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Summer of Funny

The best of the not unfunny

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Page 10 of 20

I wrote a cheque to WAG while James signed the adoption papers. In our naivete we hadn't thought to bring a cat cage, so I clutched our new babycat on my lap while James drove home. Since he had to go back to work, I took over the parenting of Jax, or Jackson as we re-named him. Within five minutes I lost him in the couch. He crawled underneath, tore a hole in the fabric and climbed up inside. I spent hours trying to entice him out. What kind of cat parent was I? I imagined the WAG staffer making her follow-up phone call, sensing something was awry. She'd come by for a visit, demanding to see the kitten. I'd have to relate my sordid story and she'd rip apart the couch in a forensic frenzy to discover evidence of my shoddy parenting-a mummified kitten.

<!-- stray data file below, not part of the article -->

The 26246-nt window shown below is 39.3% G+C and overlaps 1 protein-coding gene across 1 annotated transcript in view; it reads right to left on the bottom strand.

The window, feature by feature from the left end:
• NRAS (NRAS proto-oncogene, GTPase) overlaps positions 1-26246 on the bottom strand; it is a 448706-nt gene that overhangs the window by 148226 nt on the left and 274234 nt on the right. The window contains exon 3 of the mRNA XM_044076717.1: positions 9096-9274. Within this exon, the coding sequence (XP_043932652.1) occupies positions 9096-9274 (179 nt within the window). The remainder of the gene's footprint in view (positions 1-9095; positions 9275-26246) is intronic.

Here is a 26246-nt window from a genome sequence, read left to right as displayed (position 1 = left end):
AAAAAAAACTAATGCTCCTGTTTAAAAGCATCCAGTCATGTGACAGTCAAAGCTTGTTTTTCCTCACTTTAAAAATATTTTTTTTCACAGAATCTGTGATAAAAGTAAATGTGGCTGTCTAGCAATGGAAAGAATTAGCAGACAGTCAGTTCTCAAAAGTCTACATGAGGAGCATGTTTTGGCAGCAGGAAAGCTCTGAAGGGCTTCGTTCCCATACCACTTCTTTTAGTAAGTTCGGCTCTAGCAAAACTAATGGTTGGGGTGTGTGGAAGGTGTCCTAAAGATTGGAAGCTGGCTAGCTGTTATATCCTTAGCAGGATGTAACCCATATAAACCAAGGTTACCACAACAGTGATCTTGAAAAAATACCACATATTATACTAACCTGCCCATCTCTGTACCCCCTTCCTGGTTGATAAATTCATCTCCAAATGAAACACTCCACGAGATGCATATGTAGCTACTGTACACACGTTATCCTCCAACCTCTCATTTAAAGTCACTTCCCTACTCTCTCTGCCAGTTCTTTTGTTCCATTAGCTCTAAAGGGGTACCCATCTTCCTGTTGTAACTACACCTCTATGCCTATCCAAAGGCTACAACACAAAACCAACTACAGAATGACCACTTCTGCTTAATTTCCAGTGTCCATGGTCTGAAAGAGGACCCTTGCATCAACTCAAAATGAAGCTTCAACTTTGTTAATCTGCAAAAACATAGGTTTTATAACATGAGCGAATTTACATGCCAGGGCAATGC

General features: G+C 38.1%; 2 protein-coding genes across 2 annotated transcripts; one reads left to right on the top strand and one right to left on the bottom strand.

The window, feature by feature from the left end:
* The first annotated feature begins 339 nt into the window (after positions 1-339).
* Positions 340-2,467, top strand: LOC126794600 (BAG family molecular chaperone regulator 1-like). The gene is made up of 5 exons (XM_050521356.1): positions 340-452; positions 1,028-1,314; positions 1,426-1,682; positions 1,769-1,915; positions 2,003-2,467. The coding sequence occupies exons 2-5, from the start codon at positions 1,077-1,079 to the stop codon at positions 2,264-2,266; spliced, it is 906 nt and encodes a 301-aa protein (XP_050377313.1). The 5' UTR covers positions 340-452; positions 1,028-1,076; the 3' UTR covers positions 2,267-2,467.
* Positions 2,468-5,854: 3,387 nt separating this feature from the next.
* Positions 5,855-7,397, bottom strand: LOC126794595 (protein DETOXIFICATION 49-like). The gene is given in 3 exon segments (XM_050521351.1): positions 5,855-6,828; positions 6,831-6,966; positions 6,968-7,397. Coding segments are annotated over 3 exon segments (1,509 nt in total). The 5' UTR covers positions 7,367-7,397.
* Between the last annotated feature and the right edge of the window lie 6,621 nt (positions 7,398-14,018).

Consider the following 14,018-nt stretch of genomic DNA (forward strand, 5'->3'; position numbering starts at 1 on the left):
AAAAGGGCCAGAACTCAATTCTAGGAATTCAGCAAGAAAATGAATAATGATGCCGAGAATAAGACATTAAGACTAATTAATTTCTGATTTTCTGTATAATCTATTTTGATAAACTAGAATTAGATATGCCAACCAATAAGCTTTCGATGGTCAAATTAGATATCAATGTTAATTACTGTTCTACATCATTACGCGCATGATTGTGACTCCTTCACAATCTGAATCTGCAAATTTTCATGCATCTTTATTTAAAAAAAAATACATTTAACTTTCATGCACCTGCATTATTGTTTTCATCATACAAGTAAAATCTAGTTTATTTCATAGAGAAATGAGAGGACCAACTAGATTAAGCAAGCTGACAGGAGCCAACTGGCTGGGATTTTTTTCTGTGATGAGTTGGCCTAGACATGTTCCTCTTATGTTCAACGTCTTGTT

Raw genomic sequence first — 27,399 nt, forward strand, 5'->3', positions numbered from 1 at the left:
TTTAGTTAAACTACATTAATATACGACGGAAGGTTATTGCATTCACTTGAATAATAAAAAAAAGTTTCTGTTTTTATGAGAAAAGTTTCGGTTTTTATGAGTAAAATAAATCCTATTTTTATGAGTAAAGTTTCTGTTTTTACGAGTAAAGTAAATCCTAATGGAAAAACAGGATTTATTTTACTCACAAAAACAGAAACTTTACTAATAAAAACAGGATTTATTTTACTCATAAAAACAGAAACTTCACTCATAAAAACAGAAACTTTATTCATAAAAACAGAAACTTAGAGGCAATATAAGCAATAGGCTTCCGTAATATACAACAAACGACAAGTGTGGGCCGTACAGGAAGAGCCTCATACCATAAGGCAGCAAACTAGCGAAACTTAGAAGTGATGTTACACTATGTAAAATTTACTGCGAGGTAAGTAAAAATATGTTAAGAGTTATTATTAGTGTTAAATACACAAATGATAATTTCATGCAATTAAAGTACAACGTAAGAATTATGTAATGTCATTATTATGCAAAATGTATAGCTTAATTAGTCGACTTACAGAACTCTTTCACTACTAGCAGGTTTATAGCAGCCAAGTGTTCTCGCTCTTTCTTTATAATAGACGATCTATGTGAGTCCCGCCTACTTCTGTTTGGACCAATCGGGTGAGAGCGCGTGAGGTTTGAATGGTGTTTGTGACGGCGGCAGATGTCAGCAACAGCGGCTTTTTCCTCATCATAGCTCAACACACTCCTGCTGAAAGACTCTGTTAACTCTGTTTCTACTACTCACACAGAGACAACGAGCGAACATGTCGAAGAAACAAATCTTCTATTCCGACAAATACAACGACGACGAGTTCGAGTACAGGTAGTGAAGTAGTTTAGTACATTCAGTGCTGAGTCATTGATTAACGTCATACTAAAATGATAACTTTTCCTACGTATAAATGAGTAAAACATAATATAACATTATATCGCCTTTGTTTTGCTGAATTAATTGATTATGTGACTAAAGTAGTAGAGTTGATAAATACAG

Around 7 p.m. James returned home and tipped over the couch and Jackson crawled out. He yawned, stretched and sniffed the air. Apparently he'd had a pleasant nap. And could someone please direct him toward his dinner?

Jackson turned out to be a good kitty. Not very bright, mind you. He was more like a dog that way. He'd fetch earplugs we tossed for hours while we watched TV in the evenings. If he spied a bird or a squirrel across the lawn he'd bound merrily over like a puppy, his ears practically flapping in the breeze. I was sure that somewhere deep inside his small brain he did have an inkling of the instincts he was supposed to display, because he once caught a pine cone, and delivered it to my lap with pride. We praised him highly. After a time James and I reconciled ourselves to the fact he wasn't going to be a genius, but he was ours, and easy to love.

Six months later I was watching WAG TV on the local cable station and a familiar-looking cat squirmed in the WAG worker's arms. "...this is one very special cat, and up for adoption."

I immediately called James at work. "Oh my God, Jackson's mother is still in jail!"

"What?" It sounded like a bike tool hit the concrete floor.

"Jackson's mom, she's still living in a cage at WAG. We have to adopt her."

"Okay."

"Right now. I'm going over there to get her."

I suppose James must have feared my maternal hormones were now orbiting the stratosphere, because he didn't question my uncharacteristic flash of impulsivity.